Lebanese Nights

Lebanon is not only full of great cars… Check this article taken from Business Week.

New Arrivals – The hottest spots for bars and clubs in Europe right now are not where you’d expect

December 05, 2005 By Philip Watson – Business Week
St Tropez? Pass?ɬ. Ibiza? So over. The hottest spots for bars and clubs in Europe right now are not where you’d expect


Vibrant Beirut was at one time the Paris of the Middle East, a magnet for nightclubbing hedonists from East and West. A long civil war tarnished its cosmopolitan character yet, in the 15 years since the ceasefire, Beirut has rebuilt its reputation forfun in the sun. The bustling playground ofthe Levant is swinging harder than ever, alive with alfresco cafes, designer shops, exclusive beach clubs and all-night clubs.

The best place to start a long, heady night is around the pool of the swanky open-air Sky Bar at the top of the Palm Beach Hotel (Ain el-Mreisseh; +961 (0) 1 369 113), which offers cocktails, DJs playing loungey sounds, and magnificent views across the Med.

Stunning Lebanese girls, flashy local celebrities and monied businessmen then move on to Zinc (37 Seifeddine el-Khatib Street; +961(0) 1 612 612), a classy, dimly lit restaurant and bar in a French colonial villa that was taken and retaken so many times during the war that it was eventually nicknamed the “Bitch of Beirut”.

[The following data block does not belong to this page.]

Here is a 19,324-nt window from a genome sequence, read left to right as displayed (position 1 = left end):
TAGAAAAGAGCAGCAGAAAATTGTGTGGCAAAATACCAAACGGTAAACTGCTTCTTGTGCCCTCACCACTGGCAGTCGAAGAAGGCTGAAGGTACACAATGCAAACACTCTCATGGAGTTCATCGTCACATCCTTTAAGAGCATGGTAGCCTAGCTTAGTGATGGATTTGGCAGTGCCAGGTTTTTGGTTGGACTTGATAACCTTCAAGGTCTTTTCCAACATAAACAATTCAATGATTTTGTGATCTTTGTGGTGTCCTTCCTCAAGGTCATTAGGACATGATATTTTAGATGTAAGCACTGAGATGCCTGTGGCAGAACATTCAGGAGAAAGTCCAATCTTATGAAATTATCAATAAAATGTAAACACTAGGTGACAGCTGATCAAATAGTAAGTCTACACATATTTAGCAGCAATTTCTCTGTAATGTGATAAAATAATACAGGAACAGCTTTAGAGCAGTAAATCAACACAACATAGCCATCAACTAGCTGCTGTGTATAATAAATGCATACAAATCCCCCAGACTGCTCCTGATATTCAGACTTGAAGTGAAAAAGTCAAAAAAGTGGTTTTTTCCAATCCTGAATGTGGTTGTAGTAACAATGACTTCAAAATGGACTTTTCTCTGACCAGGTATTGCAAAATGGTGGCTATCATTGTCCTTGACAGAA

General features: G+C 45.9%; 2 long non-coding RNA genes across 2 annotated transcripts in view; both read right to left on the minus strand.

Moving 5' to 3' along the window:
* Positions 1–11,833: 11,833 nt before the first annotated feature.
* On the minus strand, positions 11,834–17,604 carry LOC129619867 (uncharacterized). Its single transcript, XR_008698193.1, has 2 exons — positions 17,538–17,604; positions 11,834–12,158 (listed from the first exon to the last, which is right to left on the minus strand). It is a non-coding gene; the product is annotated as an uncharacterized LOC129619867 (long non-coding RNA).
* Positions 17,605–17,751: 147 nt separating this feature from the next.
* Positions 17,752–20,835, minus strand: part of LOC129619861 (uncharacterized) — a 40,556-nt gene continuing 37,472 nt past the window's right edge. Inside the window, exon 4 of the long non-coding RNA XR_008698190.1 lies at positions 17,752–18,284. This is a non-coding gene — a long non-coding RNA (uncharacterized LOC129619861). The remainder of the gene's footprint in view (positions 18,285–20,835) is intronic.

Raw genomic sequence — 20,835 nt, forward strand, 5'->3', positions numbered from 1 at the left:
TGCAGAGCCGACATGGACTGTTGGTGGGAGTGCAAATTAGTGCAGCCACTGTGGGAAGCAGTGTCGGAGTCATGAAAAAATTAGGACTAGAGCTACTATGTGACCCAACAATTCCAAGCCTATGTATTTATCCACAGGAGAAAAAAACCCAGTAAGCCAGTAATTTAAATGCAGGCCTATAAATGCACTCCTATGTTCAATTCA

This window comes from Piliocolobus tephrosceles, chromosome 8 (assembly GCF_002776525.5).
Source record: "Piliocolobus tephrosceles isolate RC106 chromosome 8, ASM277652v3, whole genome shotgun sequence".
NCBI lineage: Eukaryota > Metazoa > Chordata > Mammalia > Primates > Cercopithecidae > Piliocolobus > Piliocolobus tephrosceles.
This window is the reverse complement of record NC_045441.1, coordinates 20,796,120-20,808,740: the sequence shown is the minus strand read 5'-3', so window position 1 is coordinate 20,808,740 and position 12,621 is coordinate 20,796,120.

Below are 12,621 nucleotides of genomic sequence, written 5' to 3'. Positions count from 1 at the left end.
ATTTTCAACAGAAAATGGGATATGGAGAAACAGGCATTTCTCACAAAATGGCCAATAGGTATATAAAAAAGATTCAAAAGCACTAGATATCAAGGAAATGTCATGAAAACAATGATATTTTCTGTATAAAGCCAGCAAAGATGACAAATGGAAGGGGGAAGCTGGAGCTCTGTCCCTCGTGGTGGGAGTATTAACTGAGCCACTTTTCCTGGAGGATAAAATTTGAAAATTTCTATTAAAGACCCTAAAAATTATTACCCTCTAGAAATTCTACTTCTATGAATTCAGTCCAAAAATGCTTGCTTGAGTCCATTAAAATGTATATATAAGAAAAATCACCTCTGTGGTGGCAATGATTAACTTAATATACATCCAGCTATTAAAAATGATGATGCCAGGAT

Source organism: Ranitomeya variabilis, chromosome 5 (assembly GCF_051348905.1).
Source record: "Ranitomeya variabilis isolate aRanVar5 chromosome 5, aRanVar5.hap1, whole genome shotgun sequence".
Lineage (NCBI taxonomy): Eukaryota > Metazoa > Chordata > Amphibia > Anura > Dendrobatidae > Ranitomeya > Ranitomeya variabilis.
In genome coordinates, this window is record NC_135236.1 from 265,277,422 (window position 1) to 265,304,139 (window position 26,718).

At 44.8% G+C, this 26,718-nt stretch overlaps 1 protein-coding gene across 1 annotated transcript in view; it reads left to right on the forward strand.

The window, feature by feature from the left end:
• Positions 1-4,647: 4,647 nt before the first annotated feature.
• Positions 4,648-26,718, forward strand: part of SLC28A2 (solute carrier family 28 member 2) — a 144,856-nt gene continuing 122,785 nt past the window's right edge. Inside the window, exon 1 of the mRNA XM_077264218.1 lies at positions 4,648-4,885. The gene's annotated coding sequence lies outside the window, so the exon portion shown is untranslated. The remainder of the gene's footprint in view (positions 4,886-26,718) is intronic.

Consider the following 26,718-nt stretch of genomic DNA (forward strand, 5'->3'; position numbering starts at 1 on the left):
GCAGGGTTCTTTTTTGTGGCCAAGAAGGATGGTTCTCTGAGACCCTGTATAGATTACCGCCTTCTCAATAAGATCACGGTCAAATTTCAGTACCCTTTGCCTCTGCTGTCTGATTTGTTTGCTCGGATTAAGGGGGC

After midnight, revellers head to Monot Street, a hilly road lined with bars and clubs that lies beside the infamous Green Line, which once divided Christian East Beirut fromthe Muslim West. Here, the party continues at a knowingly war-themed bar called 1975 (Monot Street; +961 (0) 3 323 700), named after the year that the fighting kicked off. Inside, mortar shells stand on the bar, fake sandbags are piled up in the windows, and the waiters wear fatigues and combat helmets, while your drinks are served in old ammunition boxes.

Near to Monot Street is the plush and baroque Crystal (243 Monot Street; +961 (0) 1 332 523), Beirut’s largest and flashiest club. Dressing up is positively encouraged here. Whenever a punter buys one of the ?2,500, nine-litre bottles of Mo?ɬt & Chandon, the music stops, a spotlightis beamed onto themand an anthem is played as two waiters carry over their order.

The late-night partying continues until 7am at the legendary BO18 (Lot 317, La Quarantaine; +961 (0) 3 800 018), a rather eerie underground bunker that looks like a cross between a bomb shelter and a mausoleum. The club has a domed roof that retracts to allow the ravers to dance to house and techno under the warm, starry sky.

So we are waiting for your visit.

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